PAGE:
For a country of such constant and varied innovation, America is largely famous for making things bigger. Skyscrapers, mass transit, SUVs, Michael Bay explosions, half-gallons of single-serving soda. It’s a sort of compulsion, a restless anxiety like standing in a sprawling new house, marveling at the echo and thinking, “Hell, we’ve got to fill it with something.”
Mega-scale has always been our great national export, in terms of both product and philosophy. That makes it, on some level, a matter of taste. Everyone is quite pleased with the mobile phones and personal computers, the rock ’n’ roll, disposable contact lenses and microwave popcorn, but we’re still in the red over fast food, which seems stingy, since it was part of the same moon-shot thinking. Take the Chicken McNugget, a snackable shorthand for fried chicken that can be stamped into shape, battered, par-fried, frozen, flown to another time zone and refried without the crispy part ever separating from the meat. The process is a marvel of ingenuity, nearly as industrialized as making spark plugs. What McDonald’s lacks as a restaurant it more than makes up for as the world’s most successful logistics company.
Then the embarrassing bit comes back, the part everyone considers so unforgivably crass, how our most significant contribution to global cuisine made a bunch of people sick, lumberingly obese and prematurely dead. But that was never the intention, of course. Fast food is just another product of space-age thinking—McDonald’s, as we know it, was founded the same year America started its race into orbit—which holds that any technology in service of progress is inherently good. Noble even. Mega-scale food was unprecedented. We had no way of knowing it would trigger our omnivore’s instinct to never let a glut go to waste, even when that glut gives us hypertension and diabetes and fatty, overworked hearts. Even if it kills us.
You’d think we’d know better by now, with our studiously acquired palates, our taste for tasting menus and marbled Wagyu and handpicked Tahitian limes zested just so. The modern food scene is so Protestant in its devotion to sweat and labor, to the plainly effortful, it seems ludicrous we were ever enamored of speed and convenience. Quality, we remind ourselves now as we sign the check and gulp the last of the Grand Cru, is the result of a fussy, stubborn insistence on doing things the hard way.
Of course, all of that newfound sophistication goes back out the window when it comes to our informational diet, for which we still prefer fast, easy and saturated. It’s largely dictated by our current technological obsession, the social web, which neatly portions out the churning digital universe and serves it to us according to our personal predilections, a cheap, addictive shorthand for the human experience extruded into a few basic shapes and piled into a bottomless box.
The problem isn’t the content, it’s the business model. Facebook, Google, Twitter and the rest don’t actually manufacture content, they just repackage it. All that ever-expanding stuff is made by people, and as such, quality varies, from the sublime to “Mostly just pictures of my cat.” But like a trucking company, the social-media industry takes no view on the quality of what it delivers. On Facebook, there’s no existential difference between a news report and an opinion piece, or a news report and an advertisement for nasal irrigation, or the entirety of Plato’s Republic and a video where a dog makes friends with a horse: It’s all just content, stripped of context. Social media has one, and only one, point of view: yours. It likes what you like, it likes you liking it and it would like you to like more. A feed, any feed, is exactly what it sounds like: feed. Like all those overfed, pre-nugget McChickens, we’re the product. No matter how we use it, the key is to remember that social media isn’t in the news business or the “connection” business; it’s in the business of selling our subconscious back to us.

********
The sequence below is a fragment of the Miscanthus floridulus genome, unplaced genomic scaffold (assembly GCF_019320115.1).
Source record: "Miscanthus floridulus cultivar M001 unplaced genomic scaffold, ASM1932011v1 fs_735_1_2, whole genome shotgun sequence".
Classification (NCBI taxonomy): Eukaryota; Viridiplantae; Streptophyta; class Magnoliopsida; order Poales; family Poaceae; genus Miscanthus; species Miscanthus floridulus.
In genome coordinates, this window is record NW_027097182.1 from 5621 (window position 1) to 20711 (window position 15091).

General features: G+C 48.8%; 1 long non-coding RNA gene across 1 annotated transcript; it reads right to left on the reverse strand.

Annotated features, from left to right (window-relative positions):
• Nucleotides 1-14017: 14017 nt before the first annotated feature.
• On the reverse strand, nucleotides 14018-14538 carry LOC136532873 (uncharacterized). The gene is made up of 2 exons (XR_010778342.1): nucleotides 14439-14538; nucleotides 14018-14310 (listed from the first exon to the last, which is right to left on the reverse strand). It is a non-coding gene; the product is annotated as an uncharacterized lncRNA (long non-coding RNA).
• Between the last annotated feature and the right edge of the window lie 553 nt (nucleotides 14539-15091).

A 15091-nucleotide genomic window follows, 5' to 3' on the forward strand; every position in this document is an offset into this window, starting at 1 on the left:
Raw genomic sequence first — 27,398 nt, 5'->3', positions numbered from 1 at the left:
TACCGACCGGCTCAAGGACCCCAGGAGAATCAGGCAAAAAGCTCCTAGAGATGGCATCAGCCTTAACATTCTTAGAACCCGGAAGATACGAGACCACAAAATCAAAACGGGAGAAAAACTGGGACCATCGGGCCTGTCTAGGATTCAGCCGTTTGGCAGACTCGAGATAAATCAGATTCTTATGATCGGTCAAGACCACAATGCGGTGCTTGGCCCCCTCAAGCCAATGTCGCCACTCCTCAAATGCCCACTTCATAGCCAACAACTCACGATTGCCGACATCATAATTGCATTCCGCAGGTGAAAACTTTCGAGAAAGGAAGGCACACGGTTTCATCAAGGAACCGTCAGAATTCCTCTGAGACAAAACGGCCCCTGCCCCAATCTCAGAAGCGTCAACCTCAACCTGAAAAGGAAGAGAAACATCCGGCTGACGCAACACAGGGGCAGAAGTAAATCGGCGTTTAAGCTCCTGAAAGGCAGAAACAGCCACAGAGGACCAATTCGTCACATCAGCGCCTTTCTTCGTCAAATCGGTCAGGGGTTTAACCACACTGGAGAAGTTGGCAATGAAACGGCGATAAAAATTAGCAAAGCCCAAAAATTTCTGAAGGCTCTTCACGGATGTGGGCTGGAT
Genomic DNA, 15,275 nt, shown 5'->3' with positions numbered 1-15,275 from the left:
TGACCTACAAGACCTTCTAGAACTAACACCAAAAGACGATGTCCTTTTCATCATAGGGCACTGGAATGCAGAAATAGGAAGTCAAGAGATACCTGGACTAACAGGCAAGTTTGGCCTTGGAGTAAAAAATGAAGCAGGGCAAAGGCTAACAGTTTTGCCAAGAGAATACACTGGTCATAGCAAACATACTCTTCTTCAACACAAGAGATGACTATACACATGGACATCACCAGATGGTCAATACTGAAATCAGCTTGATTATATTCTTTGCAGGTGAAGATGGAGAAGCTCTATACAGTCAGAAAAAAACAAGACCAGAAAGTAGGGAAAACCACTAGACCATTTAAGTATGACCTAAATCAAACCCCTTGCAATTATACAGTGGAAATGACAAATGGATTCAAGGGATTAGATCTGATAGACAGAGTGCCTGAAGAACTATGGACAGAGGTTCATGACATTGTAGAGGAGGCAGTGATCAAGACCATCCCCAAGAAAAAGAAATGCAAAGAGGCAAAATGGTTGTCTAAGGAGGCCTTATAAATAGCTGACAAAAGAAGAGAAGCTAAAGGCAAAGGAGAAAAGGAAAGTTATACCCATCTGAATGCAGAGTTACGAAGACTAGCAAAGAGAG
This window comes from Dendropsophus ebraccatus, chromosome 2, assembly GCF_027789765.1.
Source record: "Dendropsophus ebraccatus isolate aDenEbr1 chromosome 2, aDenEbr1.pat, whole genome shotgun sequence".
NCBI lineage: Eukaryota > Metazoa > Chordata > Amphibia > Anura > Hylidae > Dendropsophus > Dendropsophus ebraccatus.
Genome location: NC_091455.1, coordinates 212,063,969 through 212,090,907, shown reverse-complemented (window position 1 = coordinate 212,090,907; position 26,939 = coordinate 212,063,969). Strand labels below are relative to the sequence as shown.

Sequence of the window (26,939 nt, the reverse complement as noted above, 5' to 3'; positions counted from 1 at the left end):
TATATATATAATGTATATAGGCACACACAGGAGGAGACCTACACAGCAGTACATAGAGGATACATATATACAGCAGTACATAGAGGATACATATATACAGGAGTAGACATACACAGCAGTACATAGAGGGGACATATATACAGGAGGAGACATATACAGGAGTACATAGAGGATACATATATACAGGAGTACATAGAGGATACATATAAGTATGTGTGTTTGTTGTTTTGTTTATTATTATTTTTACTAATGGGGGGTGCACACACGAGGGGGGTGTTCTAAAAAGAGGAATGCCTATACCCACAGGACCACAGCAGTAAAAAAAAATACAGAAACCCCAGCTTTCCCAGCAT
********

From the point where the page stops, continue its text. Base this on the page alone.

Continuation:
And business is booming. We’re still stupefied by how endless and free it all is, like rubes who’ve wandered into a VIP gifting suite. The early internet was born of a utopian vision that all information should be given away, an idea that’s precisely as idealistic as it is dumb, which is very. We’ve held on to the notion not out of any sense of radicalism but of the low, grubby thrill of getting something for nothing, even when we suspect it might not actually be true, even as we watch it ravage the informational ecosystem like some invading species of carp. We’d be up in arms if the quality of our bee pollen or handcrafted nut butters or cashmere were being similarly decimated.
There is a simple, familiar cure: We can become exacting snobs about the information we consume. A rigorous, conscientious informational diet should be the bleeding edge of the wellness trend, as worthy of scrutiny as sugar intake or sleep hygiene. It shouldn’t be difficult; we’re old hands at it. We value ourselves and judge one another by our consumption habits constantly, as a matter of course, from wine to vinyl, closet to garage, movies to medicine cabinet.
The hallmarks of quality information are no different than they are for a good pair of shoes: Sourcing, construction and attention to detail matter. So does heritage, because reputation and longevity can only be earned. The people and brands that stubbornly nurture a laborious, old-world sort of quality are a shrinking bulwark against misinformation. They’ve never been more necessary and should be valued for the integrity of what they produce, no different from an organic winemaker or single-origin coffee grower.
But perhaps the most salient concept is, usefully, high snobbery’s cardinal rule, the one that has remained, immutable, despite every attempted mega-scale disruption: You get what you pay for.